Maybe "intimated"? Anyway, where did Wes Covington come from and where did he go?

R.R. Hamilton

Anonymous said...

Where is attorney general Cooper and the SBI? When will governor Easley provide leadership? Where is the Justice Department? The civil suits should begin.

Anonymous said...

And who is Bob Ekstrand?

scott said...

Gottlieb is supposed to be brilliant enough to come up with what he purports to be accurate notes 4 months after events happened, yet is too stupid to understand anything about DNA?

Which is it? Brilliant? Or stupid?

Never mind, I already know the answer. That means we shouldn't take his notes, such as they were, as anything but worthless.

Anonymous said...

So we had Tracy Cline, Deputy DA with Saacks, who is a sexual assault specialist who tells Rookie Himan to write the 23 March NTO. She doesn't give it to another ADA but lets a cub detective write a 46 man DNA Sweep that never has been done before in Durham. Nifong finds it on a copier, Saacks submits it as a favor for Cline.

It is poorly written and Superior Judge Stephens, a former DA , signs it without any physical descriptions and the data about her "injuries" doesn't match the SANE Exam..

Sure, what POS! However DA Hardin says time to move on!

Anonymous said...

Make no mistake about it...Gottlieb is a dangerous criminal who deserves to be behind bars for his role in this frame up.

Anonymous said...

"The sergeant confessed that he “looked at blogs” during the case."

If he read this blog then how come he is so ignorant?

Mike Lee said...

Keep in mind that if Gottlieb is to be taken at his word, the alleged victim in this case named 3 of the fillers in the line up as her attackers.

This is of course preposterous.

Anonymous said...

rrhamilton @ 12:23

To Link:

Format is

text to be displayed

Replace 'url' in the above with the actual or .net etc
Be sure to put the quotation marks before and after the www.address

Replace 'text to be displayed' with whatever you want to show up as your link (in blue, underlined). For example, if you're linking a story about Nifong's testimony at the disciplinary hearing, you could use Nifong Is A Liar and that becomes your hyperlink.

Anonymous said...

Oops! By writing out the format as I did it created a link, but it doesn't go anywhere so it is of no help to you.

Click on this and it will take you to a website that will walk you through how to create hyperlinks.


Anonymous said...

Did anyone notice some protection for Gottlieb anywhere in the deposition for his having given up Grand Jury secrets in violation of North Carolina law? His lawyer(s) didn't even object!

I guess you are allowed to violate NC law if you are a stripper or an evidence fabrication machine like Gottlieb.

This in addition to Gottlieb's manufactured "police report" which, by itself, is proof that the GOVERNMENT was attempting to FRAME three innocent kids.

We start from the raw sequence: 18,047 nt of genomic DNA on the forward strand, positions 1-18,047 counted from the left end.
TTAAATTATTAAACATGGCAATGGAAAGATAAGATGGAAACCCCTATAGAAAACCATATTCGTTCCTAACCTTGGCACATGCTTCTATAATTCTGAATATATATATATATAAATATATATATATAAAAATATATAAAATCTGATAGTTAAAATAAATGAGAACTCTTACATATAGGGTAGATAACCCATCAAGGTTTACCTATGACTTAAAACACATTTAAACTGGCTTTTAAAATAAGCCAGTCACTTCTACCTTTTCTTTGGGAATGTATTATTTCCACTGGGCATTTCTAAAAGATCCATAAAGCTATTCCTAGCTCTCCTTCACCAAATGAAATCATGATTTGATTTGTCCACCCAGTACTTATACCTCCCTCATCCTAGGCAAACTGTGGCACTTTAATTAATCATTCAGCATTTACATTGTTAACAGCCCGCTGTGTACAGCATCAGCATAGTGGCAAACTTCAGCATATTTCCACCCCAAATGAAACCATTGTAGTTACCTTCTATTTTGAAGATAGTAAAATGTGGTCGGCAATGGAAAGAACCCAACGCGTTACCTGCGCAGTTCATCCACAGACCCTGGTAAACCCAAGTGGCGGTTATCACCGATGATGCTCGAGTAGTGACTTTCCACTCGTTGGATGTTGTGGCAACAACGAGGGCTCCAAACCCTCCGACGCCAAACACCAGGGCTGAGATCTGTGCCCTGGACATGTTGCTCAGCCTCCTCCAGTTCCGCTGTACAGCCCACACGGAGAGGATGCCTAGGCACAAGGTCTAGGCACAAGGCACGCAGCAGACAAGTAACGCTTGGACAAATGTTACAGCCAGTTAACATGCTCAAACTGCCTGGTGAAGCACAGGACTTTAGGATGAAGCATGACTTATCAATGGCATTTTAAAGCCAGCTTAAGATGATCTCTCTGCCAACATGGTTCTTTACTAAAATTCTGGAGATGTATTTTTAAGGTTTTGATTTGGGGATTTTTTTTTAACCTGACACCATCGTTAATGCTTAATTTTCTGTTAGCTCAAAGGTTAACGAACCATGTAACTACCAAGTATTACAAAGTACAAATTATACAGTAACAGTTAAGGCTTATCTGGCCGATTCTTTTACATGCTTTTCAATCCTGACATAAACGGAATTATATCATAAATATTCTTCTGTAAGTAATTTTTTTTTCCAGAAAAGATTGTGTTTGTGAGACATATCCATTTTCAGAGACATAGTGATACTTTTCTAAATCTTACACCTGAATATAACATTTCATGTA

Keep up the great work, K.C.! Gregory

Cedarford said...

More stuff with CrimeStoppers. So a "little birdie", some "concerned citizen" with access to players hard drives seized under warrant or a Duke Employee working in Computer Services able to review students email Server files sent it on to the Little Corporal (David Addison).

Then after that Gottlieb and other DPD called McFadyen in and said they would release that email unless he "turned" on other players.

More open ends. I have always thought that Nifong also had DPD community communications on the Office of the Chief following his orders to mount an orchestrated (with NIfong) media campaign to slander and defame the accused to make a jury conviction more likely and Nifong more politically popular. If such a conspiracy existed, it was another crime. Addison and Kammie Michaels best get lawyers for the deposition on all the stuff they said and wrote and who informed them what to say, and gave them the senior DPD/Nifong MGMT blessoff on each communication before Major Lee Russ shut the media campaign down..

People looking at the various defamatory statements have noted in the past that many of the statements and media interviews by Nifong and Addison (plus his defamatory CrimeStoppers posters) had phrases and allegations of clear guilt that matched word-for-word.

McFadyen's E-mail also raises some interesting questions about electronic privacy rights and due process. If his good name was trashed by a Duke employee violating his emails, he may have a very good separate lawsuit going against Duke and DPD.
There are rules, felony rules on cops using info unrelated to the search warrant or discovery of other criminal activity in the search to attempt to blackmail, slander, profit by using such irrelevant info against the suspect in other venues.
And I'm interested to know if it was Gottlieb that used info from the captain's harddrives and servers to send the email purportedly from one player saying he was tired of holding back the "truth of the players guilt" and was cooperating. Something also leaked to the media...and IMO, even more legal exposure for DPD. And Nifong, if he approved the stunt.